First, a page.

Houston Basketball had a tough mid-major foe last night in Oral Roberts but it proved to be an easy game overall. Here are some takeaways from the game.
One of the best college basketball teams in America, Houston Basketball, made a statement last night with a dominating 83-45 win over Oral Roberts. A win over a Summit League opponent doesn’t normally stand out for a team that is a national contender but in Houston’s case, it is the perfect demonstration as to why Busting Brackets has them as one of the best teams in college basketball.
They’re a little bit of a throwback basketball team, winning games on defense, rebounding, and toughness. They don’t shoot the lights out. They don’t run a flashy, boy-genius offensive scheme. They don’t play up-tempo. But they beat the hell out of you and smother you in the paint on offense and defense. The dominant win over ORU is the perfect microcosm of what makes Kelvin Sampson’s team so great.
They held the Golden Eagles’ best offensive weapon (and the preseason Summit League Player of the Year) Max Abmas to a comically low point total and shooting night, they cleaned the offensive glass and displayed the type of depth that is needed to make a championship run in March. Not only are these my takeaways from this game, but it outlines just what makes the Cougars so dangerous.
Houston put on a clinic against ORU on the defensive end. It’s nothing new. The Cougars always do a great job of limiting their opponent’s quality paint touches by sending extra help on dribble drives and either forcing turnovers or rushed shots. Last night, they didn’t force a ton of turnovers (forced 11 but Houston committed 12 themselves) but they did make sure every single shot that ORU took from the field was heavily contested.
Let’s start with the job Jamal Shead did on ORU star guard Abmas. Abmas is the focal point of the Golden Eagle offense and is an elite-level shooter and scorer (he was named preseason player of the year in the Summit League for a reason). The game plan was obviously to make sure he didn’t kill you from the perimeter and to make the rest of his teammates beat you. Shead made sure that was the case. He guarded Abmas on almost every possession, rarely switching and never helping off of him.
Every Abmas three-point attempt was heavily contested and mostly forced to be off of the dribble and out of the flow of the offense. The result? An atrocious 1-13 shooting from the field and 1-9 from three-point range, the only make being a deep three-pointer that was several feet behind the line. Shead and the Cougar defense also made sure to keep him off the free throw line. Zero freebies for Abmas and nothing easy.
The individual defensive performance by Shead needed to be noted but so does the overall team defense. They forced ORU to shoot a miserable 22% from the field and an eFG of 29%. The Golden Eagles scored their first bucket from the field on a crafty out-of-bounds play under the Houston basket that resulted in an easy lob to 7-5 center Connor Vanover. Outside of that play, they did not generate a field goal from their halfcourt offense until the 8:40 mark in the first half. They only managed eight points in the paint for the entire game.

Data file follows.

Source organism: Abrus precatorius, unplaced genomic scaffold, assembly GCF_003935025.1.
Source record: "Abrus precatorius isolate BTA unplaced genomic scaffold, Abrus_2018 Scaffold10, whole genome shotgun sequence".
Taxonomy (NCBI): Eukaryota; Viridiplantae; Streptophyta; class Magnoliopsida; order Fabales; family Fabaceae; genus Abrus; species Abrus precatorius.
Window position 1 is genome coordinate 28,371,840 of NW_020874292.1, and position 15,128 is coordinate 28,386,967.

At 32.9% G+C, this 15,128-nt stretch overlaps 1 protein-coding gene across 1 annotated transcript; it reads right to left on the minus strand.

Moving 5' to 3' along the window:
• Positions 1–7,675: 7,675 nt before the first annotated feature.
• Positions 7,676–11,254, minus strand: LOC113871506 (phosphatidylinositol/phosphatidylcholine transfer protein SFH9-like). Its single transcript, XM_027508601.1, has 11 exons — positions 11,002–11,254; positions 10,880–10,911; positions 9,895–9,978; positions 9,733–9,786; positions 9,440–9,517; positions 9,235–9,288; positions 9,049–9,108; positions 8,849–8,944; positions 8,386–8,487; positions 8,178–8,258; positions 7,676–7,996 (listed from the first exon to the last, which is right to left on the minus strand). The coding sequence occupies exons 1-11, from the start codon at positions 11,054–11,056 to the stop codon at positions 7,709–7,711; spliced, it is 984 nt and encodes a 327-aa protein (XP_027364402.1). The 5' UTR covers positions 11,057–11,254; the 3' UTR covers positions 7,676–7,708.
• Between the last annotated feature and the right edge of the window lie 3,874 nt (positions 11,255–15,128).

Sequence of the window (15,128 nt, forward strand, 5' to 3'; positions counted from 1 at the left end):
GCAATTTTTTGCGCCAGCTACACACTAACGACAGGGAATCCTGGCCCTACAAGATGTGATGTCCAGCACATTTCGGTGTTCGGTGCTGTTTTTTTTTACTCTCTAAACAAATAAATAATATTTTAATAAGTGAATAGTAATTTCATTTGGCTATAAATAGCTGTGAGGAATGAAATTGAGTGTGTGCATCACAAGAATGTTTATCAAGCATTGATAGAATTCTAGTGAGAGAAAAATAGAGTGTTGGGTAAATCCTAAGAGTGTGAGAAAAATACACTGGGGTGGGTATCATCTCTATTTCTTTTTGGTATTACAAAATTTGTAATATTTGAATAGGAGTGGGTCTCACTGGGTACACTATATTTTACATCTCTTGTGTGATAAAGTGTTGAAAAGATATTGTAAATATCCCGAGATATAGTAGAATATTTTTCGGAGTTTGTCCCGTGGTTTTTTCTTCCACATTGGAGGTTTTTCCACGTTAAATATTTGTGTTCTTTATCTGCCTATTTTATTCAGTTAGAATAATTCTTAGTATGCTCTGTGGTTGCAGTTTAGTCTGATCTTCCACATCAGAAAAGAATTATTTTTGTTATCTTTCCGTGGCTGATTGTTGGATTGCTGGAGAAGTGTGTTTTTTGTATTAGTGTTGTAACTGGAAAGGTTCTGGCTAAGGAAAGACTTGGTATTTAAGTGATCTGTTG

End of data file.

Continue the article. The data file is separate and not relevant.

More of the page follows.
I can spit out the stats all day about how tough this defense is to score against, but head coach Kelvin Sampson still considers it a work in progress.
“I’m not ready to evaluate whether I like it or not. We’re just progressing. I don’t look at stats; my eyes are my stats,” Sampson said after the game about his team’s defense. “We’re getting better at the things we teach. It’s hard to be a good defensive team, and I don’t want people to take this stuff for granted. If it’s easy then everybody would do it, but we really work at it, and I give a lot of credit to our kids and our staff because they’ll buy into it.”
Tramon Mark scores career-high 23 points
Offensively, Houston displayed scoring depth that might separate this team from last season’s. Exhibit A: Tramon Mark scoring 23 in the win. It was a new career-high for Mark and a great way to get him back in the swing of the offense after missing most of last season.
Mark was 8/12 from the field and scored from a variety of ways including a catch-and-shoot corner three and multiple dribble drives that got him into the paint for mid-range jumpers. Mark has a good-looking shot and displayed a great ability to use his athleticism to create his own shot off the dribble. If he becomes a reliable scorer, that will alleviate some of the scoring burden placed on preseason All-American Marcus Sasser.
Bench scoring displays championship-level depth
The bench players came in and defended exceptionally. You have to if you are to earn any minutes on a Sampson-coached basketball team. But they displayed some depth on the offensive end as well.
Freshman Terrance Arceneaux knocked down three of his six three-point attempts and was the leading bench scorer with 14 points. Ja’vier Francis came off the bench and contributed an 11-point, 11-rebound double-double. Four of his eleven rebounds were offensive, which led the team in what is their most dominant trait.
Reggie Chaney and Ramon Walker Jr. came off the bench and grabbed a pair of offensive rebounds each, contributing to the massive offensive rebounding advantage the Cougars had over ORU.
The main point is this: if you want a game that displays the ceiling of this Houston basketball team, this is it. They shut down the opposing team’s best player and forced him into a hideous shooting performance, Marcus Sasser scored 19 points but another contributor stepped up and provided additional scoring (Mark’s career-high 23) and dominated the offensive glass (rebounded half of their missed shots) to increase their offensive margin for error.
As fun as Gonzaga is to watch on offense, Houston is to watch on defense. They’re playing a unique, old school brand of tough basketball and this game is only a microcosm of their identity.